When in Kyoto there’s no way you’ll escape matcha. Lucky me. I love matcha, not because of the abundance of antioxidants (although this may be why I don’t age), but because of the delicious taste. But it’s not everybody’s cup of tea (yes, I know, comedy isn’t my strong point). If you don’t want the tea, go to one of the tea houses in Gion, Tsujiri Tea House is very well known and you can’t miss it as there’s always a massive queue outside. They do incredible matcha sundaes, so incredible that I kept coming back to try more.
The sundae comes with cream, jelly, little dumplings that are a real joy to eat and pack a surprising amount of flavour, even though they keep it subtle. And nato beans. Nato beans are an acquired taste and I struggled eating them at breakfast. They are fermented soybean and very sticky, but in the sundae they worked incredibly well and I really enjoyed this healthy treat.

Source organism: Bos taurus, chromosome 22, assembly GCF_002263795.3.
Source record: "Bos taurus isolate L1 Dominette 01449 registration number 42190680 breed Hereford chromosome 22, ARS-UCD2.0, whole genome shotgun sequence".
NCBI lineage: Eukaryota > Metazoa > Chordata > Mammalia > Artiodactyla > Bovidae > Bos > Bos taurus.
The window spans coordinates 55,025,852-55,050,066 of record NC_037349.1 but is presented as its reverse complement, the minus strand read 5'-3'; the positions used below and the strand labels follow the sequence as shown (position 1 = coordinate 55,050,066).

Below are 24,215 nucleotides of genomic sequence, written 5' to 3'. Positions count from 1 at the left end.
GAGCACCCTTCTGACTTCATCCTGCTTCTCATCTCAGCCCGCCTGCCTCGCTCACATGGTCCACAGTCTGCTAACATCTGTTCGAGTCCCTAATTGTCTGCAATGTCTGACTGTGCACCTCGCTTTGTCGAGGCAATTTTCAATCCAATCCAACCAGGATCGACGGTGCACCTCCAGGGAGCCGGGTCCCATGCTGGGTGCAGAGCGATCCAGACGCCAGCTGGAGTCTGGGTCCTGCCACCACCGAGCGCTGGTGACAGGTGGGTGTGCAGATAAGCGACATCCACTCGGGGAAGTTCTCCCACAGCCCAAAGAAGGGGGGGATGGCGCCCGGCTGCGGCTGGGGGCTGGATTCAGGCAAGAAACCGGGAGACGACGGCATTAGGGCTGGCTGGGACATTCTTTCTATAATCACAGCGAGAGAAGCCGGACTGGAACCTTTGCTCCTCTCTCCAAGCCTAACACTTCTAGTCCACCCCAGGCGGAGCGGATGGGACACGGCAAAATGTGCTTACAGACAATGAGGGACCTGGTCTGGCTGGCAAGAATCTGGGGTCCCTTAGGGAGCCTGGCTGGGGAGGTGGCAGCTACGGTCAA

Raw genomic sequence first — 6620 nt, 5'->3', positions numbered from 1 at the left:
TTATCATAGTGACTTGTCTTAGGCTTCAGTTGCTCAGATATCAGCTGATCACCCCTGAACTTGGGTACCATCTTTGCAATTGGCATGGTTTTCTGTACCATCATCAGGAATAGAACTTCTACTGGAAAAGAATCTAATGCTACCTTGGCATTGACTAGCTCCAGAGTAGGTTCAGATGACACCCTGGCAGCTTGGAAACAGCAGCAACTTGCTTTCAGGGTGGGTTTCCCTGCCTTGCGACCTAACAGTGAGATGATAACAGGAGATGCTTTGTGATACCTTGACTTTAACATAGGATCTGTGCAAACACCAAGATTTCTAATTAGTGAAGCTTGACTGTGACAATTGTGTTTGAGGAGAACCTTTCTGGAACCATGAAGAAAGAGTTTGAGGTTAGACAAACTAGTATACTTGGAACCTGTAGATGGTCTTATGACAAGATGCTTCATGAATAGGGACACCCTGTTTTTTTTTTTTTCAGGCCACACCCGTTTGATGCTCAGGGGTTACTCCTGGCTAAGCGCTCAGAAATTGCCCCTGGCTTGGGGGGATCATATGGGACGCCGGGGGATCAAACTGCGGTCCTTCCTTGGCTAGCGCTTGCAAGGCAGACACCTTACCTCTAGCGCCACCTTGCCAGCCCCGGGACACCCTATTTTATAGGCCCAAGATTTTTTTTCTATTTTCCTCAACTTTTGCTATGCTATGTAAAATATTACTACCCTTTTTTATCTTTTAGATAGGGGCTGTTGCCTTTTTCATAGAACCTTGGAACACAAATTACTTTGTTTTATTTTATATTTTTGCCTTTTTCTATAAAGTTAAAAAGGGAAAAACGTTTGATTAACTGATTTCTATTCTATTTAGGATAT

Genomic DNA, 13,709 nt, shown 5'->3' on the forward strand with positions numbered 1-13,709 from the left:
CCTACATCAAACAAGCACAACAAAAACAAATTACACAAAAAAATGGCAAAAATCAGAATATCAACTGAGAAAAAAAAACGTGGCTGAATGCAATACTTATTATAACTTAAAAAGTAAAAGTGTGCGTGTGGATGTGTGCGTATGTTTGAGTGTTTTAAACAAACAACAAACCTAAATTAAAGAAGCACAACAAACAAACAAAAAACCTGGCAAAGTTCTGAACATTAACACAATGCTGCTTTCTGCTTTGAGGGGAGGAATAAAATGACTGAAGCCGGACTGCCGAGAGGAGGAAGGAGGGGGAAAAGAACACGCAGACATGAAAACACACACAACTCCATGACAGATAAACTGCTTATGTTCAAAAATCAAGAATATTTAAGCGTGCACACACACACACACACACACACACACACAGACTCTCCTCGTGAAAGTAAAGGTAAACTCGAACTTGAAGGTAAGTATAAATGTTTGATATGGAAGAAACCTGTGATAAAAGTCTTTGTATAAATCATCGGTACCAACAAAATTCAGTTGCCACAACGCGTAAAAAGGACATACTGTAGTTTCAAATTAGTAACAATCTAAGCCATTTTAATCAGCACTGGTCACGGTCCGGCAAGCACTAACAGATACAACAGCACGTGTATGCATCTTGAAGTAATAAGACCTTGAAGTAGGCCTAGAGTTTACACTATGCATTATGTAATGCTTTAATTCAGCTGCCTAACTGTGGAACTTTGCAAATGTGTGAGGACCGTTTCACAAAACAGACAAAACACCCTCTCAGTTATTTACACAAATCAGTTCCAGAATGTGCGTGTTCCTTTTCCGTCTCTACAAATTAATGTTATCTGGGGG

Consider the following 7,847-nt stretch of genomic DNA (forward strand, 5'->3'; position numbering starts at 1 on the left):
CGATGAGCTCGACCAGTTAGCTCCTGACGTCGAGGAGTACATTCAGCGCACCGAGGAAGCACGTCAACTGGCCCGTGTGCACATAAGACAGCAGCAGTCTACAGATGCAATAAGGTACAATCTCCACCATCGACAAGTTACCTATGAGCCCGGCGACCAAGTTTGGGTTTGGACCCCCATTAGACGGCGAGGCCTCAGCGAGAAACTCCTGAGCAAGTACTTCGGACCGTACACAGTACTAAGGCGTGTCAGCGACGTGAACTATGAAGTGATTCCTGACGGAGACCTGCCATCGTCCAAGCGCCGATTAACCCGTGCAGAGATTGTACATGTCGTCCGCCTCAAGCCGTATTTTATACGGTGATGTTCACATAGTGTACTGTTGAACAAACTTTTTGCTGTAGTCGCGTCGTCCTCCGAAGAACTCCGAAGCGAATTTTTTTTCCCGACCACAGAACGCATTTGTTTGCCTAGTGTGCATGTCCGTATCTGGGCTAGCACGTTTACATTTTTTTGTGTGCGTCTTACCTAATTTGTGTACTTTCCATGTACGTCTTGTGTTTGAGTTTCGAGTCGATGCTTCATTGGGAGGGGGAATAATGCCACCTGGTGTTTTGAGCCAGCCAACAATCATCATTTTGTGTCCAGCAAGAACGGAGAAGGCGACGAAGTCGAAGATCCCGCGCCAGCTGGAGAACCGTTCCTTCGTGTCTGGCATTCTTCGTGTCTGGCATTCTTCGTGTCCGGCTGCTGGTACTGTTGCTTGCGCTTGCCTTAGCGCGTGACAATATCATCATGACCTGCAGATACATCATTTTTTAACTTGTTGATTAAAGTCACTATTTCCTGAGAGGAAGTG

We tried a full Japanese breakfast too. I wouldn’t be able to write an all-encompasing post on eating in Japan without their version of the English fry-up. Sakakura is an insignificant little eatery that serves a traditional breakfast for 500 Yen, which is extremely good value. Egg rolls, miso soup, rice, tofu and greens on a plate are a good way to start a day packed with activities as you won’t need food for a while. I was never a big fan of tofu, but the proper one you get in Japan has converted me. Creamy and light, it’s a perfect breakfast dish.
Eating in Japan wouldn’t be complete without a visit to the bakeries. Doughnuts filled with curry, melon buns (yes, bread that’s green and tastes like melon) and other treats kept finding their way into my bag for the long train journeys. Don’t be scared by the unknown, just throw a bunch of random goodies on your plate and enjoy the little flavour surprises they hide. I promise you won’t regret the choices.
Every foodie needs to visit markets in any country they visit. Nishiki Market in Kyoto is a haven for all foodies. Abundance of street food, hot and cold, fresh produce and snacks, whatever you want, you can find it there. I loved the octopus balls, squid, matcha lattes we got to try. My only regret is that I can’t eat more, because I would have loved to stop and try every single thing on offer.